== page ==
German Rollmops: The Pickled Herring Served With Traditional Labskaus

While the sushi that most of us know and love traditionally hails from Japan, you'll find culturally exclusive twists in almost every corner of the globe — which is everywhere from Russia, which adores smothering mayonnaise and cream cheese on chicken sushi rolls, to Thailand, where KFC chains serve up fried maki rolls. When it comes to Germany, however, the country offers us a variation of sushi that isn't a fun spin on the typical Japanese dish, but a medieval cuisine idiosyncratic to Western Europe.

Rollmops are pickled herring fillets, which are rolled into a cylinder shape that envelops savory fillings like onions or pickles. They are typically stuffed, pierced with a cocktail skewer, and placed ready-made in jars that keep them preserved in a brine of water, white vinegar, sugar, salt, and spices. They can be purchased in these jars, or you can prepare them yourself and jar them for up to 10 days. When making rollmops, you'll need to set aside at least three days to pickle the fish.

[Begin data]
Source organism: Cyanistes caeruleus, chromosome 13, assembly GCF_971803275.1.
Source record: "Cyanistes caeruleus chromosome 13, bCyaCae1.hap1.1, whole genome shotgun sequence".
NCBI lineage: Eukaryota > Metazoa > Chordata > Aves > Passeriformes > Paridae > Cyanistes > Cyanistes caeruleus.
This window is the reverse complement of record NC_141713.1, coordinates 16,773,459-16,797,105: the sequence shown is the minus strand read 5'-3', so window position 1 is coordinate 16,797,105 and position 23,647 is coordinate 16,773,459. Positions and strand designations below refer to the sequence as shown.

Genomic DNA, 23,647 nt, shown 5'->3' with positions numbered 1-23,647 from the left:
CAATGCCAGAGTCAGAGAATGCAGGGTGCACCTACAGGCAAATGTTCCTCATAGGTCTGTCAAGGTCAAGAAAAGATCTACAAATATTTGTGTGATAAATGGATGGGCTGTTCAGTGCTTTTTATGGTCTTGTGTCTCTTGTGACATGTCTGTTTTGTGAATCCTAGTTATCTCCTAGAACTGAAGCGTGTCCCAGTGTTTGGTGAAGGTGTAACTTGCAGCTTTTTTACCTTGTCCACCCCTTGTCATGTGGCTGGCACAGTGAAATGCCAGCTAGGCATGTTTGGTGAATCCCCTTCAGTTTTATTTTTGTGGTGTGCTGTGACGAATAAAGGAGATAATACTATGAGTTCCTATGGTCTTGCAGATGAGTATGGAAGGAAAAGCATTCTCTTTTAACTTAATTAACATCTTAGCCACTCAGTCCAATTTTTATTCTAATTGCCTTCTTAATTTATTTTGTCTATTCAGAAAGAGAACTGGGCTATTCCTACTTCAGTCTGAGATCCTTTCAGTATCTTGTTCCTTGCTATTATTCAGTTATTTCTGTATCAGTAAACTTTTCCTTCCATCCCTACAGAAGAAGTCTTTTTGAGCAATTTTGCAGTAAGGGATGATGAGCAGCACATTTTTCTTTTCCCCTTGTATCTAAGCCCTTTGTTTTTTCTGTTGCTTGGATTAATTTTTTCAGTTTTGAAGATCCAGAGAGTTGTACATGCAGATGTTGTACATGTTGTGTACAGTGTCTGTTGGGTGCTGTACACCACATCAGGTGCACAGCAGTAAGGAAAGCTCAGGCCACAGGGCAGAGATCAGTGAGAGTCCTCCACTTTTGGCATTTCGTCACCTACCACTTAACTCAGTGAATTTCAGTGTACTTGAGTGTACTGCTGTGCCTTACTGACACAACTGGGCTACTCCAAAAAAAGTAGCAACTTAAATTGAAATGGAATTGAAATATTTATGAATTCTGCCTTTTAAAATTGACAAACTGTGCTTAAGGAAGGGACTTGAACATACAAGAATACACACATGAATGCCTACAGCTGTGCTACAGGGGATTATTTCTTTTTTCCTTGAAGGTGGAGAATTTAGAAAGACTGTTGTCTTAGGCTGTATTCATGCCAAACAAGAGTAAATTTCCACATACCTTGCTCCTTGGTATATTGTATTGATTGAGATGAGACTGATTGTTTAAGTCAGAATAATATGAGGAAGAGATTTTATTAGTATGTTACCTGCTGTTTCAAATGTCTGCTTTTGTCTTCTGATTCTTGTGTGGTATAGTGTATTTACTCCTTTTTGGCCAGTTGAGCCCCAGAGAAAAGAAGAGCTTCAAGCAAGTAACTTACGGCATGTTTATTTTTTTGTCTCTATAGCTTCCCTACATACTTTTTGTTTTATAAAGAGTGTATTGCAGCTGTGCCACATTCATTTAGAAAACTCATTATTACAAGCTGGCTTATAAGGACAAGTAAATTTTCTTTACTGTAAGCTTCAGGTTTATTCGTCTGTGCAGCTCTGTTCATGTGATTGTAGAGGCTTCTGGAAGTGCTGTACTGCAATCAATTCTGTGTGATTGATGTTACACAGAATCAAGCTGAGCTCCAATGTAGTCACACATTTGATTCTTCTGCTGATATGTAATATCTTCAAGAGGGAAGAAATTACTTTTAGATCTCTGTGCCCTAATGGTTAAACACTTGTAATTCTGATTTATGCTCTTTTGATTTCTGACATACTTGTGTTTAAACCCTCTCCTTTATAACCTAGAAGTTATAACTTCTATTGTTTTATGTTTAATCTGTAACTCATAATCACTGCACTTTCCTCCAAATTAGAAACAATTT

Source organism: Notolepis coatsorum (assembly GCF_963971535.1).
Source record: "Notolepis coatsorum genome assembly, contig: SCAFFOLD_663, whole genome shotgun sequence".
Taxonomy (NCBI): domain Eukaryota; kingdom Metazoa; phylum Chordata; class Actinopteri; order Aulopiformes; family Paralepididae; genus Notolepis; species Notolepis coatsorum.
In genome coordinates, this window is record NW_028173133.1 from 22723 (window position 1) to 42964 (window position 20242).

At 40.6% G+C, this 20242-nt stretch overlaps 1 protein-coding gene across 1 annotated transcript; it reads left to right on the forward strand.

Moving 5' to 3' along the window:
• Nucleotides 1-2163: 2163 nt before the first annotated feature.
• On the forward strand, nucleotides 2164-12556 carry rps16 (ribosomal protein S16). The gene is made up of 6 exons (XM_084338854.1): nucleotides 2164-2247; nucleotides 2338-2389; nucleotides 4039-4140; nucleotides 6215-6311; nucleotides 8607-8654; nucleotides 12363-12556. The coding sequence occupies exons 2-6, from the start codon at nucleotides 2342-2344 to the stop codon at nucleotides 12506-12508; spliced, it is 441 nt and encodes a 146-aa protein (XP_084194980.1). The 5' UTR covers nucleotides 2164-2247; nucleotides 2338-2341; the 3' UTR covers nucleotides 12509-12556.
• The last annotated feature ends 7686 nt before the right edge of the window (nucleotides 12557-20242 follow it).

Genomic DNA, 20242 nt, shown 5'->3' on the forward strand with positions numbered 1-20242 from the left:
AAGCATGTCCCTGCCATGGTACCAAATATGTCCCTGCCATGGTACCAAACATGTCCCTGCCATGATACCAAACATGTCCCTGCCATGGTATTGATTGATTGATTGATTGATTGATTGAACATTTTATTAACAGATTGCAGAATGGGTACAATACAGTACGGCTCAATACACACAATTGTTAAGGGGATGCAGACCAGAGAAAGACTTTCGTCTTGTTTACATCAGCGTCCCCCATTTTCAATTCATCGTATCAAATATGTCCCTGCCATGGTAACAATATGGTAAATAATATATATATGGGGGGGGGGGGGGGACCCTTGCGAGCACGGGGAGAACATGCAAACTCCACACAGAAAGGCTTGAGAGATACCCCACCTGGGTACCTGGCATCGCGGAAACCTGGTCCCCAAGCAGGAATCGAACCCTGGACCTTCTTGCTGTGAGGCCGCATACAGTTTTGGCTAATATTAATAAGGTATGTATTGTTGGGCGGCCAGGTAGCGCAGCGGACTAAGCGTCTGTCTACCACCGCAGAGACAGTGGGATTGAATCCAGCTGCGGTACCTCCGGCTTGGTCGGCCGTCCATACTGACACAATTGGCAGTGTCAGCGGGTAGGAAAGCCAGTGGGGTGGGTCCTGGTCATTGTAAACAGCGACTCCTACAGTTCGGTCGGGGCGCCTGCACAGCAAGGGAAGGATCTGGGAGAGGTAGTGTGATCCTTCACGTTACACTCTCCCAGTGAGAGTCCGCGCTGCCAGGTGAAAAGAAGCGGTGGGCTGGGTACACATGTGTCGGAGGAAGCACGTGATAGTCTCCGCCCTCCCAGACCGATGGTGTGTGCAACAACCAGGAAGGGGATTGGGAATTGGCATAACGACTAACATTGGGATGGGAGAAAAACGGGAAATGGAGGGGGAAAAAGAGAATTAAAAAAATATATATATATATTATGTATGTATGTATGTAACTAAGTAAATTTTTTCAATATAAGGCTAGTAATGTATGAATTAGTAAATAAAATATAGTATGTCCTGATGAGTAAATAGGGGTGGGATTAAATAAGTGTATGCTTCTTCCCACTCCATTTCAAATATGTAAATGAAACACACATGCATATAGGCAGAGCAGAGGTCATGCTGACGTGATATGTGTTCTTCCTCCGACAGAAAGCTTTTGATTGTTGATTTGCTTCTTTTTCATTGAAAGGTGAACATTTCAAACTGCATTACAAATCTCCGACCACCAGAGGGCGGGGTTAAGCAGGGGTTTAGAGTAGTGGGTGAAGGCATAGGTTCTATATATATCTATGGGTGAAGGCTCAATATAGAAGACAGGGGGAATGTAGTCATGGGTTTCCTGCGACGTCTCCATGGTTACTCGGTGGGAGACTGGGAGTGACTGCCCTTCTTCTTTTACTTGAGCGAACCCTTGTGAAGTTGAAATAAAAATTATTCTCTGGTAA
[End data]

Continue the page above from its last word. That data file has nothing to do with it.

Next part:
Often, you'll see rollmops served with Labskaus, which is a traditional mashed German dish made from potatoes, onions, beetroot, and corned beef. The result is a vividly pink (from the beetroot) mash that resembles something between ground meat and pink mashed potatoes — hey, don't knock it 'till you try it. In fact, rollmops are such a common side for Labskaus that many sources include it in the Labskaus recipe.

Herring: a delicacy of Europe

Herring has played an integral part in European food for thousands of years, as it was readily available to both the wealthy and the poor because of its easy accessibility; however, during the fish's off-season, it became less plentiful, so preservation methods were developed in order to make up for lost numbers. Pickling became a very common way of storing and transporting herring at a time before people had easy access to freezing techniques.

By the early 19th century Biedermeier era, rollmops grew as a popular German dish and were considered a claim-to-fame of Berlin. After new advancements in the railways made an appearance, the rollmops' fame skyrocketed even more, as they could easily be transported from the sea via wooden barrels after being pickled. The fish were often displayed in pubs in large glass cases called "hungerturms," or hunger towers, which were a focal point of sales back in the old days. In this day and age, many Germans consider rollmops and Labskaus the ideal hangover food due to the meal's high protein and electrolyte levels.